Advanced Clinical Social Work Practice traces the development of relational ideas from their origin in object relations and self psychology to their evolution in current relational, intersubjectivity, and attachment theory. Relational treatment emphasizes openness and collaboration between client and therapist, mutual impact, the client's subjectivity, and the therapist's empathy, genuineness, and use of the self in therapeutic interaction. The approach treats the relationship and dialogue between client and therapist as crucial to the change process and shows how the therapeutic relationship can be used to help clients and therapists bridge differences, examine similarities, overcome impasses, and manage enactments. The relational emphasis on the subjective experience of both client and therapist is beautifully illustrated throughout this book as the authors draw from their clinical work with clients from diverse backgrounds, including gay and lesbian clients, immigrants, and clients of color.
They demonstrate how relational principles and techniques can be applied to multiple problems in social work practice--for example, life crises and transitions, physical and sexual abuse, mental disorders, drug addiction, and the loss of a loved one. The authors also discuss the integration of relational constructs in short-term treatment and with families and groups. This volume opens with a historical perspective on the role of relational thinking in social work and the evolution of relational theory. It presents an overview of the key concepts in relational theory and its application throughout the treatment process with diverse clients and in different practice modalities. The book concludes with a discussion of the challenges in learning and teaching new theoretical and practice paradigms, particularly in creating a more mutual exchange in the classroom and during supervision.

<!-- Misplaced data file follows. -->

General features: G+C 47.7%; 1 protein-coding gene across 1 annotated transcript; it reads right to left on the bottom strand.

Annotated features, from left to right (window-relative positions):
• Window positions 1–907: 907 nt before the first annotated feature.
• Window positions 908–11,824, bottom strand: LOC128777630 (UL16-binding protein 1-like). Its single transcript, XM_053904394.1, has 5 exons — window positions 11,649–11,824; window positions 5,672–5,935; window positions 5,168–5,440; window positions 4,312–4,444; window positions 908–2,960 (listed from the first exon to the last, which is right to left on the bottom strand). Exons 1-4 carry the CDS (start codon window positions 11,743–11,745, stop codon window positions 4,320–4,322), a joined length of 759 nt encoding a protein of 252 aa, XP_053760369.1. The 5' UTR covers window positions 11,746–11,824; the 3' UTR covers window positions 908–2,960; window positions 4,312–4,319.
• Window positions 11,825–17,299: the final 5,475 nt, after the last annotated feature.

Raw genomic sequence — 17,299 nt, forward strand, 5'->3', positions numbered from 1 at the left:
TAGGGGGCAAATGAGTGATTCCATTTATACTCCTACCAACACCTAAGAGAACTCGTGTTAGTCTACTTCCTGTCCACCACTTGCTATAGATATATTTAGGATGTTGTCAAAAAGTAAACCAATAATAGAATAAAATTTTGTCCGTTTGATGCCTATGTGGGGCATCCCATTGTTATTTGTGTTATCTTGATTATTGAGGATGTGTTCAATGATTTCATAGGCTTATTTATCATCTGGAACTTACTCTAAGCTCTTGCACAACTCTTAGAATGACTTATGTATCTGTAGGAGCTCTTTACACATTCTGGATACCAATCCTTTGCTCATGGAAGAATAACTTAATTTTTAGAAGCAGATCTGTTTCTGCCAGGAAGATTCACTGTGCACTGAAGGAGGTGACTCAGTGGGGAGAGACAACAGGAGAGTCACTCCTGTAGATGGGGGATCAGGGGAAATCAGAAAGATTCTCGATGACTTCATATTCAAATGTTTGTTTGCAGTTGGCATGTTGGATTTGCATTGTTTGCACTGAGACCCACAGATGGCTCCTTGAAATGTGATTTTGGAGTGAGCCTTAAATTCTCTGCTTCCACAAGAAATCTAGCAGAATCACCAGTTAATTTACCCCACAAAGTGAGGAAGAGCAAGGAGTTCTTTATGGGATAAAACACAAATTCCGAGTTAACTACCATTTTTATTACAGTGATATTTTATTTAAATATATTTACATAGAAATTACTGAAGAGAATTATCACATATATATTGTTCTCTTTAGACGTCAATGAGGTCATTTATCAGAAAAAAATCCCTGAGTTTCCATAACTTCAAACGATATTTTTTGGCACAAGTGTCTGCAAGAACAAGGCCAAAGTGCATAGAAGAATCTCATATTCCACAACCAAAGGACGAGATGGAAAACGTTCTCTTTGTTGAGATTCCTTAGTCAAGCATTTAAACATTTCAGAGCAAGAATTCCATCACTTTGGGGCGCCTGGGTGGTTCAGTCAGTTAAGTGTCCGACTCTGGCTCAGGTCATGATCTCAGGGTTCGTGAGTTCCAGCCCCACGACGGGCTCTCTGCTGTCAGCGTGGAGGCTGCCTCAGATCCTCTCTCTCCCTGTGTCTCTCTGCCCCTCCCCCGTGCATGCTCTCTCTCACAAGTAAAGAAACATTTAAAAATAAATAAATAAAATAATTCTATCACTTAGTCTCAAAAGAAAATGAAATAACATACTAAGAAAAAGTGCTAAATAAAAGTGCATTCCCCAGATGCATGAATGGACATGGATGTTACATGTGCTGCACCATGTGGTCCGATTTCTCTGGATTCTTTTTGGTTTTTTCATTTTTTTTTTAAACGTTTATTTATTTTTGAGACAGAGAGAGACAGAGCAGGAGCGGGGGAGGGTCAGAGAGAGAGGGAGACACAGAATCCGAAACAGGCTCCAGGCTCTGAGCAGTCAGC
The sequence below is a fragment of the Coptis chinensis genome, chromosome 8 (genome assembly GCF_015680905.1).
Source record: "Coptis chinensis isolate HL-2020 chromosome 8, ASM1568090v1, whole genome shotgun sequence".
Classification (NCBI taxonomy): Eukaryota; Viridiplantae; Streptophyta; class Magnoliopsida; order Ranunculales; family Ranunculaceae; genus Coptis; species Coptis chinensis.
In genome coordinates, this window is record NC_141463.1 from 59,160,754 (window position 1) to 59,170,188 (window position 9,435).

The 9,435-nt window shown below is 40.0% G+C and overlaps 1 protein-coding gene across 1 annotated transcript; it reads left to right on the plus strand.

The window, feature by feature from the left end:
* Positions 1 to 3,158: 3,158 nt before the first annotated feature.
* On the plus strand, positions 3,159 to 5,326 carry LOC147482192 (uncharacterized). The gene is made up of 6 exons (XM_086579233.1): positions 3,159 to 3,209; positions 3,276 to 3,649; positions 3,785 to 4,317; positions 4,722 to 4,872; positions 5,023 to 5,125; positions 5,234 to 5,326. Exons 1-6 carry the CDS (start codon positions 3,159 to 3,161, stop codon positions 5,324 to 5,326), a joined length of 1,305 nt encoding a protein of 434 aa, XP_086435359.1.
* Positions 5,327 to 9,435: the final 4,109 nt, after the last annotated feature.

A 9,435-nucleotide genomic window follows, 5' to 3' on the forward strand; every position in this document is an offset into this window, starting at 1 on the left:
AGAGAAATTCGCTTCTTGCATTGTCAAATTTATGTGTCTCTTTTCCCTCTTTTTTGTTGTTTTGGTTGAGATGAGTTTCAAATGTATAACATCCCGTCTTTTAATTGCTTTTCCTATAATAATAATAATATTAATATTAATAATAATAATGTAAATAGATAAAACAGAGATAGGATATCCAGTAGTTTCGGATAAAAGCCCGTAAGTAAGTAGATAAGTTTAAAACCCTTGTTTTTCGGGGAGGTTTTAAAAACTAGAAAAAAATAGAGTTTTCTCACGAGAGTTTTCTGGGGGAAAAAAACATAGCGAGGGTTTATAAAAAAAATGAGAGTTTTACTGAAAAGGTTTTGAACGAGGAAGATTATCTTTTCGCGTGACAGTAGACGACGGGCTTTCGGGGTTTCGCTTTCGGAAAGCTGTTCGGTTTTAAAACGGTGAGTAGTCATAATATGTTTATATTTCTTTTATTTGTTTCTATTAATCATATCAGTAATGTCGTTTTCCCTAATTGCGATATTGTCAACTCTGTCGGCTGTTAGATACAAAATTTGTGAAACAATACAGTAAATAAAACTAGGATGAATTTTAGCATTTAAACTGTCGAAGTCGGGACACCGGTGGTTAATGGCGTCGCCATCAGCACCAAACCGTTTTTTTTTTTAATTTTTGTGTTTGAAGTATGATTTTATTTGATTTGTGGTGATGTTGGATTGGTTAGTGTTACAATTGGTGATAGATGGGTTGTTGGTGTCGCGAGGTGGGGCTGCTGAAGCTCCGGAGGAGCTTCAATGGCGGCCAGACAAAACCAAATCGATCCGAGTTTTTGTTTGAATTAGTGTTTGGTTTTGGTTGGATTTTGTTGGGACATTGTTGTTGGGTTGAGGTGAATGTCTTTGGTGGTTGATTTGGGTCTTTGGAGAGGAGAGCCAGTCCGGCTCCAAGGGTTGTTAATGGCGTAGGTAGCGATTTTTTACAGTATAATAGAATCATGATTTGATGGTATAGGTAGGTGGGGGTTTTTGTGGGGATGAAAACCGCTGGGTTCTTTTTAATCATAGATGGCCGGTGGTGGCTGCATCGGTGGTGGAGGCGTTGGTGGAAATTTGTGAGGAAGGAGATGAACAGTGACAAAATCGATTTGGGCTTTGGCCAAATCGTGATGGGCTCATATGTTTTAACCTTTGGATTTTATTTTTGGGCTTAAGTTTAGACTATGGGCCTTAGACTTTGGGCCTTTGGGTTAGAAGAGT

Eda G. Goldstein is professor emerita and director of the Post-Master's Certificate in Advanced Clinical Practice at the New York University Silver School of Social Work. Her books include Ego Psychology and Social Work Practice and Object Relations Theory and Self Psychology in Social Work Practice.Dennis Miehls is an associate professor and chair of Human Behavior in the Environment Sequence at Smith College School for Social Work and coauthor of Transforming the Legacy: Couple Therapy with Survivors of Childhood Trauma.Shoshana Ringel is associate professor at the University of Maryland School of Social Work and coauthor of Attachment and Dynamic Practice.
AcknowledgmentsIntroduction1. The Relational Core of Social Work Practice2. Theoretical and Clinical Contributions: Phase 13. Theoretical and Clinical Contributions: Phase 24. Developmental Concepts5. Assessment in Relational Treatment6. Components of Relational Treatment7. Transference and Countertransference: Disruptions and Enactments8. Multicultural Issues9. Relational Principles in Brief Treatment10. Couple, Family, and Group Treatment11. The Teaching and Learning Process: In the Classroom and SupervisionEpilogueReferencesIndex
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